Giving Tuesday: A fundraising mission for racial healing

The Association of American Colleges and Universities has launched Unite for Truth to support campus centers across the U.S. seeking to 'educate for democracy'.
By: | December 1, 2020
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As part of Giving Tuesday, colleges and universities across the country have launched campaigns today seeking donations for a variety of endeavors, from supporting student scholarships to fellowships to other philanthropic causes.

One of the missions being forged by a coalition of institutions that comprise the Association of American Colleges and Universities (AAC&U) is Unite for Truth 2020, a fundraising initiative to back Truth, Racial Healing & Transformation Campus Centers across the country.

The campaign already has raised more than $134,000 toward its goal of $250,000, which will assist 150 self-sustaining, community-integrated campus centers in preparing young leaders to tackle systemic racism and “dismantle  belief in a hierarchy of human value” while building civic leadership.

The AAC&U, which is supported by 1,200 member institutions, says donations and support of these centers is crucial, given the recent high-profile deaths of George Floyd and Breonna Taylor and the issues that continue to plague underserved populations, including poverty and a lack of education opportunities exacerbated by the digital divide and the COVID-19 pandemic.

“Our nation is facing a long-overdue reckoning around racial justice,” said AAC&U President Lynn Pasquerella. “Now is the time for higher education to live up to its historic mission of educating for democracy. AAC&U’s Giving Tuesday campaign is designed to help us continue to grow the number of TRHT Campus Centers. Contributions to the campaign will provide vital support for one of the most promising efforts now underway within higher education to advance racial and social justice.”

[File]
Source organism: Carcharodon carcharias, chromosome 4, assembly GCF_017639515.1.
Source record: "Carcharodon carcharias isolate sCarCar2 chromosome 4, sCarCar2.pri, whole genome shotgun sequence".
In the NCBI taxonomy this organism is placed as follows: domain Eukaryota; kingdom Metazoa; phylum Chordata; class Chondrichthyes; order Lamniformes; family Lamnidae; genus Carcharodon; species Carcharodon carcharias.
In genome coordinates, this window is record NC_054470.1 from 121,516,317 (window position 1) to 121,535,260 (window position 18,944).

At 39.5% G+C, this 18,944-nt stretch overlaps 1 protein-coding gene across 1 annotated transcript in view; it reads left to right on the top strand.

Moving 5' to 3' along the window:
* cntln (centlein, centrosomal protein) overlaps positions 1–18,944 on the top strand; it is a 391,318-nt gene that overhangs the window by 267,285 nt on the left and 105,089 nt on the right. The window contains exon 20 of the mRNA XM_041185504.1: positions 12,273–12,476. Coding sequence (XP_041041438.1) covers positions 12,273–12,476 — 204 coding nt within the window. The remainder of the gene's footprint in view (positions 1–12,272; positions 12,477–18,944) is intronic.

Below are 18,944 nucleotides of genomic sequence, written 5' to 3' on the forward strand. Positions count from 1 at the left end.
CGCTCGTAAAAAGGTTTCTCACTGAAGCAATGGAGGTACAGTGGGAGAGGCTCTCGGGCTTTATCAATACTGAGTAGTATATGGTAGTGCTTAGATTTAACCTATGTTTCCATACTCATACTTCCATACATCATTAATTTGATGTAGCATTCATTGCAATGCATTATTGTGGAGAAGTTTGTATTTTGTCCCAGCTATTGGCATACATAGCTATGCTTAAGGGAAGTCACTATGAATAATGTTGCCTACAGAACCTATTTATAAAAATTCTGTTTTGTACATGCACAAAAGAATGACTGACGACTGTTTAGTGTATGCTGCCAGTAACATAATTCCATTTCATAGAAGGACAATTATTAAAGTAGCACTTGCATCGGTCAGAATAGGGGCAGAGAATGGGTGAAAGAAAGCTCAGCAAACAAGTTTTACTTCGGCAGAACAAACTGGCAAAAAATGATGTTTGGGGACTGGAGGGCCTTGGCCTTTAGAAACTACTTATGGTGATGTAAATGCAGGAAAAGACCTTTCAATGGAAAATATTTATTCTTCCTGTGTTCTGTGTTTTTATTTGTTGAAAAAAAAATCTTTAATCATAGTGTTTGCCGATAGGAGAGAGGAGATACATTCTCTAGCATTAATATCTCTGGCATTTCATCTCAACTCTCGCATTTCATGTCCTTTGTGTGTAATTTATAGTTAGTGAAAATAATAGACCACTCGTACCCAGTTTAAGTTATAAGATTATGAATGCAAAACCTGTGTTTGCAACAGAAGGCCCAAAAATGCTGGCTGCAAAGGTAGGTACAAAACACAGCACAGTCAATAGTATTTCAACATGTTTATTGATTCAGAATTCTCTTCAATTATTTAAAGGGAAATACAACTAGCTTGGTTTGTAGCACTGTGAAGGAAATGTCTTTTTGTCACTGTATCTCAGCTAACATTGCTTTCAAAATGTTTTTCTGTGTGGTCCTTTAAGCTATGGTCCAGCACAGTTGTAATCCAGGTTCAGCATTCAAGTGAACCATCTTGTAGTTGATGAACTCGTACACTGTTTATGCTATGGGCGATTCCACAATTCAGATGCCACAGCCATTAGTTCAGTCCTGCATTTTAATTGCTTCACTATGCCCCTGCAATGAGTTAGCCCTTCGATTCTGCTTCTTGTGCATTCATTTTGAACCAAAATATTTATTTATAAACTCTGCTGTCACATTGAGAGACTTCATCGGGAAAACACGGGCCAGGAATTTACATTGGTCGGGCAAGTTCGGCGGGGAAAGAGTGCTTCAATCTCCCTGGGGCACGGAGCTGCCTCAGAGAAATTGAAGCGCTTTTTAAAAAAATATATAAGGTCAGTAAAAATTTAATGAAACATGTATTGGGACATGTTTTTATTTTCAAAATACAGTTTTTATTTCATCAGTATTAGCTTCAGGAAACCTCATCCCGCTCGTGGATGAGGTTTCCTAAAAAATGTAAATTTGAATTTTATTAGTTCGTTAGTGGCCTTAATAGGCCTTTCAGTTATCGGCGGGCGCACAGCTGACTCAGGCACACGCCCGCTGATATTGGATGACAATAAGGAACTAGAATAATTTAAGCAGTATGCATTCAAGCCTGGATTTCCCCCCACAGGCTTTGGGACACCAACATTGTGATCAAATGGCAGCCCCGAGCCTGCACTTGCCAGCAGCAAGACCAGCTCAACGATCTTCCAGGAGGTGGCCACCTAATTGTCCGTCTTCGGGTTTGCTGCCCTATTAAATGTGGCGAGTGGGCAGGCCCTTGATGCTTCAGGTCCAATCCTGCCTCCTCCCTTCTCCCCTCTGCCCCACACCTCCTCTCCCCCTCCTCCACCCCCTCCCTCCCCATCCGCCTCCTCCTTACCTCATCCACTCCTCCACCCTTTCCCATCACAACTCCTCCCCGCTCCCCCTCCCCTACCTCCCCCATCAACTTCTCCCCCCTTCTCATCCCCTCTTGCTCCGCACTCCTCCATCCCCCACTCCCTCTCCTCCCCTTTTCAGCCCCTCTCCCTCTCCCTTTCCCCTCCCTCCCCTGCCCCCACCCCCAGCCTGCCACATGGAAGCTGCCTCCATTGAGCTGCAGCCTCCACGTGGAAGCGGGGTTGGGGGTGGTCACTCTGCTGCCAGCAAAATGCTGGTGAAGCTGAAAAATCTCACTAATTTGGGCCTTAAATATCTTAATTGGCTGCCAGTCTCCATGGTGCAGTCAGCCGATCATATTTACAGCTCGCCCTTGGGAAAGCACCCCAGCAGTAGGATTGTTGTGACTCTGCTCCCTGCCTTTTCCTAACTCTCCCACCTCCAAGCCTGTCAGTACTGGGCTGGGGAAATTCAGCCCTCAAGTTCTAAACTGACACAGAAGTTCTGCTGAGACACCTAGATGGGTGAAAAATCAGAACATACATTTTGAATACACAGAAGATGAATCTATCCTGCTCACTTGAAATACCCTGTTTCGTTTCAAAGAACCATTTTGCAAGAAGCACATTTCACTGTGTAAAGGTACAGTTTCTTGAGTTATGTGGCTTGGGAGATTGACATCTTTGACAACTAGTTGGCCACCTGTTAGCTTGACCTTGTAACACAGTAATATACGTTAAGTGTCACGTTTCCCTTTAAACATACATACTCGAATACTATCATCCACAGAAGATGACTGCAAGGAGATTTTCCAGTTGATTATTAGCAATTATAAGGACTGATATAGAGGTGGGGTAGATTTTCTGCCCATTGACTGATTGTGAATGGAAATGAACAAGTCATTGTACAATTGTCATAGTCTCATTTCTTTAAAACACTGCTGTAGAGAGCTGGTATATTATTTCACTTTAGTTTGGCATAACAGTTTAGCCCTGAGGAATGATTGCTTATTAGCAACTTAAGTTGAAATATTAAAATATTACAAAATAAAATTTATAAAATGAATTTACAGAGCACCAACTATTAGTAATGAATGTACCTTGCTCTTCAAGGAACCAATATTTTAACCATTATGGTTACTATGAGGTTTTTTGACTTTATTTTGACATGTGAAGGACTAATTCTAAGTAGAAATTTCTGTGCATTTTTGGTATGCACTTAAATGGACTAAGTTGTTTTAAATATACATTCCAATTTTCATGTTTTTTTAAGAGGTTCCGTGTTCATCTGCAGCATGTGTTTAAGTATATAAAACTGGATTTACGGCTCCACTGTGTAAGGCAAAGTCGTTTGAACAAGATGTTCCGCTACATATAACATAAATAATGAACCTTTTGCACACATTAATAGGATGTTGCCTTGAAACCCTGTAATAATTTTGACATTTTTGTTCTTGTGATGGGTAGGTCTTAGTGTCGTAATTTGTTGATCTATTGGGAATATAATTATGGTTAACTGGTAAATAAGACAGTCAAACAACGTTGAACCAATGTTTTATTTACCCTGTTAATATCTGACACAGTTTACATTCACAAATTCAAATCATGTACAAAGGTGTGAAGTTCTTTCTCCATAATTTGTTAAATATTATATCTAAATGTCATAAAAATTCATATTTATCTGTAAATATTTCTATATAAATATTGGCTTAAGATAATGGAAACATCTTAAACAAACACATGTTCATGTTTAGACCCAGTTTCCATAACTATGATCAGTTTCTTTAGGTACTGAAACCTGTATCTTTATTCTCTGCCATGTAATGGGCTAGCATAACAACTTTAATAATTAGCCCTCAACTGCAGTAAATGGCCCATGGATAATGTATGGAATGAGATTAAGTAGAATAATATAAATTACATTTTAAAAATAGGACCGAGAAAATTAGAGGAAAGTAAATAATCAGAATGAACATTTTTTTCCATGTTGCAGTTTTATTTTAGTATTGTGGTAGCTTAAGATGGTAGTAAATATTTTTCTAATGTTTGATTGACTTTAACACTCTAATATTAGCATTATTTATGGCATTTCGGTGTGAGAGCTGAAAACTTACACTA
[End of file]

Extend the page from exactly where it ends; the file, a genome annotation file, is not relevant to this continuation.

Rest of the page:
The group’s work during a tumultuous summer is highlighted in the report We Hold These Truths: Dismantling Racial Hierarchies, Building Equitable Communities. It features best practices from more than 400 leaders and 41 institutions that can serve as a guide for those interested in the effort.

Some 26 higher education institutions already have launched campus centers that serve to promote equal opportunity and treatment by promoting change, racial healing and relationship building. They include a pair of community colleges and a coalition from Charlotte, NC (University of North Carolina Charlotte, Johnson C. Smith University, and Queens University) as well as others from across the nation: Adelphi University, Agnes Scott College, Andrews University, Brown University, Dominican University, Duke University, George Mason University, Hamline University, Jacksonville State University, Marywood University, Millsaps College, Otterbein University, Rutgers University, Southern Illinois University–Edwardsville, Spelman College, The Citadel, University of Arkansas, University of California, Irvine, University of Hawai’i at Mānoa, University of Maryland Baltimore County and the University of Cincinnati.

Education testing organization ETS, along with Wiley Education Services, have partnered with AAC&U in support of the new campus centers.

“We believe that the time is always right to work toward transformational change, and to address racism and bigotry head on,” said Lenora Green, executive director of the Center for Advocacy and Philanthropy (CAAP) at ETS, which is helping fund new centers at Rutgers University–Camden and at Mercer County Community College.

Added Todd Zipper, president of Wiley Education Services. “As a higher education community, we have an important role to play in educating our future leaders and creating better, more inclusive, and more equitable communities.

Those interested in donating to the initiative or finding out more about the project and the campus centers can go here.